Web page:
POSTED ON: September 30th, 2013

The long debate over asphalt versus concrete continues. West Contracting is both an Asphalt Contractor and Concrete Paver so it’s hard for us to discriminate. We wanted to address several questions/statements we are often asked by potential customers. Hopefully this will be beneficial to all. If you have questions or comments please let us know. we are here to help!

Asphalt is a by Product of Oil so Concrete is “Greener”

This statement is a win/win for both asphalt and concrete. That is correct. Asphalt is a byproduct of oil. When refineries are making diesel and gasoline to fuel our vehicles the “liquid asphalt” that is left over is used to make Asphalt in Asphalt Plants. While asphalt is an oil product Asphalt is 100% recyclable. Old Asphalt from parking lots, driveways and roadways can be removed and replaced   (often my milling) back into new asphalt at asphalt plants. There is no limit on how many times asphalt can be reused and recycled. Concrete, while not made of oil cannot be recycled back into concrete. It can be crushed and used as a rock base below new concrete or asphalt in a parking lot, driveway, or roadway or used as a fill material.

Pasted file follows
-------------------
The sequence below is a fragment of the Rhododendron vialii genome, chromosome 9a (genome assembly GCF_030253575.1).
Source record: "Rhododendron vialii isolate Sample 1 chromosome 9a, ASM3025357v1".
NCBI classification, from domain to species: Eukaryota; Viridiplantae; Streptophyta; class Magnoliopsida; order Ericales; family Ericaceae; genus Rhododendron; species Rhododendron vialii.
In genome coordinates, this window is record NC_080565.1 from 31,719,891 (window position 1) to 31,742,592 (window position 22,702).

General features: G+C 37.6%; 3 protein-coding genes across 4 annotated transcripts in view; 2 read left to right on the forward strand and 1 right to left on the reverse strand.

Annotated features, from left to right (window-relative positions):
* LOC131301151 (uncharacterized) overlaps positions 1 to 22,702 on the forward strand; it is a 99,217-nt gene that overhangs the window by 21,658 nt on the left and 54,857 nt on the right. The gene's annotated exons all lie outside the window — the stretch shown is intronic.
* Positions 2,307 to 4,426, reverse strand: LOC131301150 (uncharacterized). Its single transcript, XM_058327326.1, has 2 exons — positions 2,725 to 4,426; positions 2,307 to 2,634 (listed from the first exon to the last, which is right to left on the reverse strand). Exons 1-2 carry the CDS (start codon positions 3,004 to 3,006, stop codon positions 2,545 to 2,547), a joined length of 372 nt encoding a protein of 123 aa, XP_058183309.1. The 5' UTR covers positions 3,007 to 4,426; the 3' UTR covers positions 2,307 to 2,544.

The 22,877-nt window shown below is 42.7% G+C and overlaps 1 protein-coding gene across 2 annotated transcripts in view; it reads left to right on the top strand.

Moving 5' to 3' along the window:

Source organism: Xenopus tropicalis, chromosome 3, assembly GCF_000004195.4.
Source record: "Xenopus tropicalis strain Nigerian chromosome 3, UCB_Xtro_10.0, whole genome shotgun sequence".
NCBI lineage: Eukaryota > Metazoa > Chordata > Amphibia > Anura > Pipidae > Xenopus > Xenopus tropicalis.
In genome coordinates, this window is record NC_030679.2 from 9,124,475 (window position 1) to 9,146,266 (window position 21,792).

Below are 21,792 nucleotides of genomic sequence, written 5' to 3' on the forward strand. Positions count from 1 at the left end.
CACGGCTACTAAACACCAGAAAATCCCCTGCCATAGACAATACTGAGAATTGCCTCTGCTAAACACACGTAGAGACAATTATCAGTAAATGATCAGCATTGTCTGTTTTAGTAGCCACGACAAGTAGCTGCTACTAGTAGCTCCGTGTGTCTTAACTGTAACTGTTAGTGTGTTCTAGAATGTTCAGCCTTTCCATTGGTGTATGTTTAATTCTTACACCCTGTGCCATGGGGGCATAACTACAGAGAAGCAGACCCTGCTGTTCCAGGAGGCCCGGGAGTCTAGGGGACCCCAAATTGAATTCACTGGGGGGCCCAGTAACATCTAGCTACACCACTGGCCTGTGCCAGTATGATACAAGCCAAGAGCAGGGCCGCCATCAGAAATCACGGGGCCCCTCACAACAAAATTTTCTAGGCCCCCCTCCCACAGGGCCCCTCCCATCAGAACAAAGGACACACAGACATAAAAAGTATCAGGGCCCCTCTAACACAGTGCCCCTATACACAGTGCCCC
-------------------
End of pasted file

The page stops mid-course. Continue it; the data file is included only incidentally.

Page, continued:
Concrete Lasts Longer than Asphalt

This is tricky. The length of how long Concrete or Asphalt lasts truly depends on how it is built, what sort of traffic/wear it will receive, and the climate in which it is built.  A typical answer would be asphalt on average lasts 15-30 years and concrete 20-40. During these time periods however cracking on both asphalt and concrete will occur and repairs should be completed. When getting your next asphalt or concrete driveway, roadway, or parking lot installed the key to longevity is making it sure is built correctly. DO IT RIGHT THE 1st TIME!

When Getting Estimates Talk to Potential Asphalt Contractors and Concrete Pavers About The Following:

1)    Traffic Type on the Surface

What type of traffic will be on the surface? Cars, trash trucks, tractor trailers, delivery trucks, construction vehicles? Will anything be stored on the surface? Boats, RV’s, PODS? Etc.

2)    A Solid Rock Base

Make sure there is a solid subbase of rock (6 -12 inches typical) in the area that will be paved. This depth depends on what the area will be used for, and who will be driving on it.

3)    Depth of Asphalt or Concrete

Make sure the depth of asphalt or concrete is correct for the volume of traffic and type of traffic discussed in #1.

Make sure to discuss these items with potential asphalt or concrete pavers when receiving bids. This is important information the contractors estimating the project need to know. Remember you want to build it correctly the 1st time!

Asphalt is Cheaper Than Concrete

It depends! What is the size of your project? If its very small, then typically concrete is more cost effective. This is due in part by the equipment and mobilization of a concrete crew vs. an asphalt crew. If it’s a larger driveway, parking lot, or roadway asphalt will usually be more cost effective.


These are the 3 main questions we hear continually and we hope we have helped answer some of your questions. All in all we recommend getting pricing on both, evaluating your bids and choosing between cost and what you like.